The digital shekel would record every transaction by mobile phone and make it more difficult to evade taxation, according to a finance official who spoke to The Jerusalem Post on condition of anonymity.
For several months now, regulators have been examining the possibility of a state-sponsored currency, and the government could review a tentative legal framework in January. The digital shekel would be identical in value to the physical shekel currently in use.
With cash, you make a transaction immediately, unlike with a bank transfer or check, which takes a few days to clear. Digital currency would act similarly to cash by not passing through a bank-clearing system, but rather changing hands immediately.
“You can imagine that instead of giving you a piece of paper saying the Bank of Israel on it, I can send you a piece of digital code that was issued by a central bank,” the official said, with the digital currency being stored in a digital wallet.
It is unclear where the digital wallet would be located – either in a Bank of Israel account or on your mobile phone. And if somebody stole your phone, what would happen to your digital wallet?
It is possible that central banks may see digital currencies as a threat, undermining the centralized bank-clearing system. In that light, state-sponsored digital currencies may be an attempt to compete with decentralized cryptocurrencies such as bitcoin. It remains to be seen how digital currencies will affect the lives of consumers.
With bitcoin running on blockchain technology – a digitized and decentralized public ledger that allows you to reliably authenticate transactions – the Bank of Israel is also looking into incorporating blockchain into its operations.
Yet bitcoin has faced daily volatility, with double-digit fluctuations in bitcoin-to-dollar conversions.
“Early on, when new things emerge and people struggle to understand how to value it, you get high volatility,” said Lou Kerner, a partner at CryptoOracle, a venture-capital firm and bitcoin investor. “That doesn’t mean that it’s not a thing and it doesn’t mean that it should be outlawed.”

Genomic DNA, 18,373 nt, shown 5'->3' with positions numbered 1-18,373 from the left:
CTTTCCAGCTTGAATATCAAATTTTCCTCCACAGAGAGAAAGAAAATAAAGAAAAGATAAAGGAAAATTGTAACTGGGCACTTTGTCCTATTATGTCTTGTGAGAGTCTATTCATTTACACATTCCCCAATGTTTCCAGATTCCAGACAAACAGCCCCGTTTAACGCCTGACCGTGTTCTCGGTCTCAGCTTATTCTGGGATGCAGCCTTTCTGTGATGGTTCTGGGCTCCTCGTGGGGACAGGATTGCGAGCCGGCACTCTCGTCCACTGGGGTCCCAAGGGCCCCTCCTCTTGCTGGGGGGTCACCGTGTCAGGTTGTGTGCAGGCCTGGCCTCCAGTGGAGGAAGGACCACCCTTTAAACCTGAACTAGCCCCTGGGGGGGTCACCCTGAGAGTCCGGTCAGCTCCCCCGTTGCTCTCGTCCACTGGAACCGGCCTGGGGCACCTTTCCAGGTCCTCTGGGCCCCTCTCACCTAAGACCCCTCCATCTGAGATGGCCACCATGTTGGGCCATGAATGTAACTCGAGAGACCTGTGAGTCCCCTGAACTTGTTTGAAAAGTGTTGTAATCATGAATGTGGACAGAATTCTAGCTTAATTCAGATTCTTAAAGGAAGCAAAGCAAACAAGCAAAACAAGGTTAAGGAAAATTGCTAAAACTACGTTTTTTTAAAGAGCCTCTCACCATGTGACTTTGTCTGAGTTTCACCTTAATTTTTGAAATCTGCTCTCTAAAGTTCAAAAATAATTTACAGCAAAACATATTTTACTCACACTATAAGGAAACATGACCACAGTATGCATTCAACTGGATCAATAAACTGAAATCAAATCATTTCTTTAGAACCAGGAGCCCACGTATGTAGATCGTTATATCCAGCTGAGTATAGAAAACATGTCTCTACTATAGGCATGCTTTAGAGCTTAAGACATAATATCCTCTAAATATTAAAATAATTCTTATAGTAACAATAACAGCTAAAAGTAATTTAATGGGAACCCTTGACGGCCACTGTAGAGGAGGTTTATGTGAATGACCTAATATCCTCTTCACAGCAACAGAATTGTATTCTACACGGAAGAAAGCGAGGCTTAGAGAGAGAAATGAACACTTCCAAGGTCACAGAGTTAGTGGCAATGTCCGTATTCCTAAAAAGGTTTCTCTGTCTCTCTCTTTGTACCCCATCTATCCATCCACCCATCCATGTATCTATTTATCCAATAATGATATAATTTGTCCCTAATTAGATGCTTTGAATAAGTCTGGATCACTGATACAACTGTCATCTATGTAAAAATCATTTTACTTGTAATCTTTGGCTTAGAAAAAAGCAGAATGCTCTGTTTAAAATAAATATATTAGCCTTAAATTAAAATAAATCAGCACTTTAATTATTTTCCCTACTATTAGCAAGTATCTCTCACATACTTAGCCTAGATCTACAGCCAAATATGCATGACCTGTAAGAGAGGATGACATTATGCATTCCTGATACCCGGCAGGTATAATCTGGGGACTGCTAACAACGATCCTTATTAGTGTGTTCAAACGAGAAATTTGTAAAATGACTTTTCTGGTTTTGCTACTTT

Kerner, who visited Israel earlier this month, weighed into the recent Israel Securities Authority decision to bar bitcoin-related companies from trading on the Tel Aviv Stock Exchange.
“Governments have two options,” said Kerner. “They can either roll out the red tape or roll out the red carpet – and they roll out the red tape at their own peril. So, it turns out, these [bitcoin-related] companies will go somewhere else. And the Tel Aviv Stock Exchange loses out. It’s like saying, ‘We won’t allow Internet companies to trade.’”
A state-sponsored digital currency doesn’t exist anywhere in the world, not even in Sweden, which has made the most progress so far in shifting away from cash.
For two years, the Knesset has looked into how to reduce the use of cash, according to TheMarker. Various constituencies in Israel, which are more prone to dealing in the black market, have pressured their politicians to forestall the move.
In order to issue a state cryptocurrency, the Bank of Israel’s plans would need to be approved by the Knesset, the finance official added.
“There’s a lot that people need to think about before going through with this reform,” the official said. “We’re looking at the legal, financial, regulatory and money- laundering sides of this.”
Unlike bitcoin, where the set number of bitcoins is fixed, sovereign governments can print and issue however much state currency they desire. That hypothetically makes bitcoins more resistant to inflationary pressure – similar to gold – in terms of store value.
It may take some time for bitcoin to catch up, as the market capitalization of gold worldwide stands at some $8 trillion. The total value of all bitcoin in circulation is around $200 billion, according to Kerner.
“Gold has been a store [of] value for 5,000 years,” Kerner said. “It turns out that nothing lasts forever. And now we have something that is a far better store of value, in that it’s much easier to transmit and send and buy and sell than gold is. You can take all your bitcoins with you in a way that’s very hard for you to take your gold. A sovereign nation can take your gold but it can’t take your bitcoin.”
And given that bitcoin is only the most famous application of blockchain so far, it’s just a matter of time before a niftier, more efficient cryptocurrency replaces it.
Kerner analogized bitcoin’s role to how the social-media site Friendster was eclipsed by MySpace, which was then replaced by Facebook.
“In terms of a store of value, bitcoin is better than the dollar, and something theoretically could come along and be better than bitcoin,” Kerner said.